11 March 2008

Spain Was on Hitler's Side In World War ll

A U.S. academic with a long interest in Spanish history, Stanley G. Payne, has published a book which says Spain actively helped the Nazis and that its neutrality during the war was a myth. Afterwards, Spain became a useful cold war ally for the United States.
Franco, the “murderous little Christian gentleman” as H.G. Wells called him, developed his links with the Third Reich during the Civil War. Without Hitler’s help, Franco’s insurrection would have failed, says Payne. Though Franco owed a debt to Germany for its help, Spain did not enter World War ll but neither was it neutral. It declared itself ‘non-belligerent’, a term Mussolini had invented and this was Spain’s cover to provide economic, logistical and political help to Germany.

Spain's dictator, the British journalist Max Hastings says, was clever enough not to enter the war and this astuteness saved his life, though he was “a monster with more blood on his hands than Mussolini”. He “persisted with the wholesale murder of his defeated civil-war enemies all through the second world war, and indeed afterwards. He sustained his tyranny until dying in his bed in 1975”.

Relations between Franco and Hitler were a clash of titanic egos. They met only once, on October 23, 1940. The Spaniard arrived late because his train was delayed and not as a deliberate slight to Hitler. He indulged in long-winded talk and put forward a lot of conditions for joining the war, asking mainly for new colonies in Africa. Hitler liked to monopolise conversations and found Franco surprisingly loquacious who insisted on speaking about himself.

The Fuhrer was bored with Franco's long discourses on Morocco’s importance for Spain and personal anecdotes of a military campaign there. Hitler flew into a rage after the meeting. Later he termed Franco a “Latin charlatan”.

That Spain did not join in was, as Hastings says, because “the moments at which the Spanish were willing to fight never coincided with those at which the Germans thought their price for doing so worth paying”.

Spain made up for this by sending its elite "Blue Division" to fight alongside the Germans on the Russian front. Franco’s regime had an ambiguous attitude towards the Jewish refugees of the Holocaust and a plan to invade Portugal, a plan but never the intention to do so, says Payne.

It provided real help to the Axis forces, from building observation posts in Gibraltar, collecting information and passing them on to the Germans and allowing the refuelling of German U-boats in its ports and refuelling of Italian bombers. Britain paid millions of dollars to Franco to keep Spain out of the war but there is no evidence it influenced the decision either way.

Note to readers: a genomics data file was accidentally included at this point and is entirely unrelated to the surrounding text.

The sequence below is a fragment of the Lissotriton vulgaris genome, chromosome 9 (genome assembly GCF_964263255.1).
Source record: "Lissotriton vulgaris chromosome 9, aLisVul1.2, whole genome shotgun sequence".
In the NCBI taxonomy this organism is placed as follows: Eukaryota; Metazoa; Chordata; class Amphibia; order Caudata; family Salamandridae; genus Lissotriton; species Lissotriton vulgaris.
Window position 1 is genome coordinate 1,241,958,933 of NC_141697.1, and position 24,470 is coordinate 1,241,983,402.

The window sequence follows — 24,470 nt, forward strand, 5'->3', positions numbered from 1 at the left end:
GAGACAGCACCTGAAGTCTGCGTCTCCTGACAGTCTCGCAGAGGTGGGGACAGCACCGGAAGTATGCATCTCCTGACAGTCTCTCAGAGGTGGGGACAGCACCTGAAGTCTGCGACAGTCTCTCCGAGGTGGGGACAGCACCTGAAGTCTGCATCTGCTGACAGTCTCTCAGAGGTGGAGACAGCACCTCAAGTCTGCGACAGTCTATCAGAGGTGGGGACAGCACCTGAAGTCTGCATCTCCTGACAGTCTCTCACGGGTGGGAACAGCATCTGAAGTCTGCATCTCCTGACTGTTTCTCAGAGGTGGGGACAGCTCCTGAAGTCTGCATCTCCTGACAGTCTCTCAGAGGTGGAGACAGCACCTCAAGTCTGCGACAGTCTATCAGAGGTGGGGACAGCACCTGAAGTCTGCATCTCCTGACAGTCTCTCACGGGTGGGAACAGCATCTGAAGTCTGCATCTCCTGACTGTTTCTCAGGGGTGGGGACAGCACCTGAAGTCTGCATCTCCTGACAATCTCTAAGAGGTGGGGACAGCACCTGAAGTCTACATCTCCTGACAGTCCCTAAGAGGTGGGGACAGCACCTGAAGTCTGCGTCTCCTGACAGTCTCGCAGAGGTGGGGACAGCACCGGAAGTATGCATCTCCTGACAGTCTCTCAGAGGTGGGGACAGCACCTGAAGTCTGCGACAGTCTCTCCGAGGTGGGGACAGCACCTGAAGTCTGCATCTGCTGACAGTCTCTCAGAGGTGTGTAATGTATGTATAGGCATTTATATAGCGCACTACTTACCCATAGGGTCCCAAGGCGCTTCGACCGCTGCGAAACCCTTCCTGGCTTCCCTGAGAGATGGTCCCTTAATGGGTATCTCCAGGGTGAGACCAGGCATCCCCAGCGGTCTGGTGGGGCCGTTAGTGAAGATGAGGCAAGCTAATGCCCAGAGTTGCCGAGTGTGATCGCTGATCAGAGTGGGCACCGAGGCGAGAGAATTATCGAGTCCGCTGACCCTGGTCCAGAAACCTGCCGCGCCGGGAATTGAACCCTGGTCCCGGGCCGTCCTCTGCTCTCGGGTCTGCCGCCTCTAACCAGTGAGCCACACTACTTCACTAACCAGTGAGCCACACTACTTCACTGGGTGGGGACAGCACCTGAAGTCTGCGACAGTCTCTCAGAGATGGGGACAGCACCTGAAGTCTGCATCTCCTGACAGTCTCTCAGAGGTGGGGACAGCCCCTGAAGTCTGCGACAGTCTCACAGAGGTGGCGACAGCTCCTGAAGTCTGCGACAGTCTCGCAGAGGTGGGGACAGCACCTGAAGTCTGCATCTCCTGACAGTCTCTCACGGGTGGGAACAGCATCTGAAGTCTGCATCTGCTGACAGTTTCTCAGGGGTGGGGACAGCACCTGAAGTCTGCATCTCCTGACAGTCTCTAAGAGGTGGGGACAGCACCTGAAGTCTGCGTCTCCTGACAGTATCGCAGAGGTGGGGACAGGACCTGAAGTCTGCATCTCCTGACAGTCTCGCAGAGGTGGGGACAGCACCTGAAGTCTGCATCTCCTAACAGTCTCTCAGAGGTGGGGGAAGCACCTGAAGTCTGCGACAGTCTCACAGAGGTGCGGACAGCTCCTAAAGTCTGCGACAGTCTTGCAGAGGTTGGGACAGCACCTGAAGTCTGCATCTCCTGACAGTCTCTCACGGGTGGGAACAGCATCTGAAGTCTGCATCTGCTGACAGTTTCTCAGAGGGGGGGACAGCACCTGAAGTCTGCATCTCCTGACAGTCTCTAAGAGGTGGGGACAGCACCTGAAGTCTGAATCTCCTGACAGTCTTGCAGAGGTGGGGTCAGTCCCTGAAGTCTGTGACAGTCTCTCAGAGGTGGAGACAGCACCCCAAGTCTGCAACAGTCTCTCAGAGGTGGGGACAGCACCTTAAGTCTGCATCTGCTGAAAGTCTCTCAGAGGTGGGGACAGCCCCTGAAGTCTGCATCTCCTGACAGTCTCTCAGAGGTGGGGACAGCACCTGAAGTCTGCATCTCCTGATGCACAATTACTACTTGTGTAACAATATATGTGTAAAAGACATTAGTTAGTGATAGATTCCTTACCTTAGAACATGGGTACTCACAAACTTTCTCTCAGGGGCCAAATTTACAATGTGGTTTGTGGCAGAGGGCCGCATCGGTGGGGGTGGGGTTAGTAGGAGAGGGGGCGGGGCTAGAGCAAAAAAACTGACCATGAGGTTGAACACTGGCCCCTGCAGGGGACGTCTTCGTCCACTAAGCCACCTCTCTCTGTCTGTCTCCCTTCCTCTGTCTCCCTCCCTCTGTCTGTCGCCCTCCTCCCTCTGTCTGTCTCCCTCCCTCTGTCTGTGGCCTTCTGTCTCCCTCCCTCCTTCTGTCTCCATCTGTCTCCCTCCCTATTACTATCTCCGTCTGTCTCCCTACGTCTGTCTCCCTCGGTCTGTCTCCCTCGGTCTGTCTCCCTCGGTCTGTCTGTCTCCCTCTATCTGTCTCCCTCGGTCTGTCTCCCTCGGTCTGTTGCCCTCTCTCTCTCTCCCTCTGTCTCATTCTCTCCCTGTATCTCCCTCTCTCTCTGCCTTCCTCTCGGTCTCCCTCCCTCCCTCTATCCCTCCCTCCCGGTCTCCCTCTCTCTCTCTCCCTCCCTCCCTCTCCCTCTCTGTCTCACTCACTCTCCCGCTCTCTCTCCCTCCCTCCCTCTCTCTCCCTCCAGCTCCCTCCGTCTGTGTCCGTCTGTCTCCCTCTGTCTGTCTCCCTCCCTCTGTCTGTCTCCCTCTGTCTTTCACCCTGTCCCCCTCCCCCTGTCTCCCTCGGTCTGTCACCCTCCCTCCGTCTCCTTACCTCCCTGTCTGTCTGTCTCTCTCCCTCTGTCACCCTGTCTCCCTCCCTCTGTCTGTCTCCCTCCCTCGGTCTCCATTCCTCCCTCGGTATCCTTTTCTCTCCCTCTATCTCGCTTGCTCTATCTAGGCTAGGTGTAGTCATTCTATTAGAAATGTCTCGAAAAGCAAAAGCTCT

Hitler thought of the Spanish as “the only Latins disposed to fighting” as opposed to the Italians and the French. Hitler had an ambivalent view of the Spanish army, calling it “tremendously indisciplined” and a “gang of no-gooders” but again thought the Spanish troops were good fighters when attacked. He had a more benign view of the Spanish Press, calling it the best in the world, no doubt for the favourable way it covered Germany till 1943.

In Hitler's opinion, Islamic rule was the most intellectually stimulating, the happiest and the best period of Spanish history. This chimed with his favourable view of Islam which, he once said, was the best religion and he regretted it had not spread all over Europe.

He despised the Spanish clergy, religious obscurantism, and was astonished Franco’s wife attended mass every day. He thought Spanish women were “extraordinarily stupid”. Many anarchist trade unionists in exile in France were recruited to work in German factories and Hitler received favourable reports about them. He wanted to get rid of Franco after the war and replace the Catholic clerical “filth” in Madrid with a purer alliance of Falangists and anarchist workers.

Though the USA was harshly critical of Franco during the war, it embraced him as an ally against Communism and, as Hastings says, “Franco profited once more from a tide of history sweeping past Spanish coasts”.

Franco and Hitler: Spain, Germany and World War ll by Stanley G Payne
Sources: Crónica, El Mundo, Times London


Anonymous said...

H G Wells who like Hitler believed in the 'extermination of the unfit' and who admired Mussolini seemed to have a lot in common with Hitler. Both loathed Franco and both loathed Catholicism and both believed the mytj of the Spanish 'Black Legend'.

Anonymous said...

Hitler hate H G wells whilst he supported Franco.

Get your facts straight.

And as for believing in Eugenics and supporting Mussolini, i tihnk you are confusing Wells with Churchill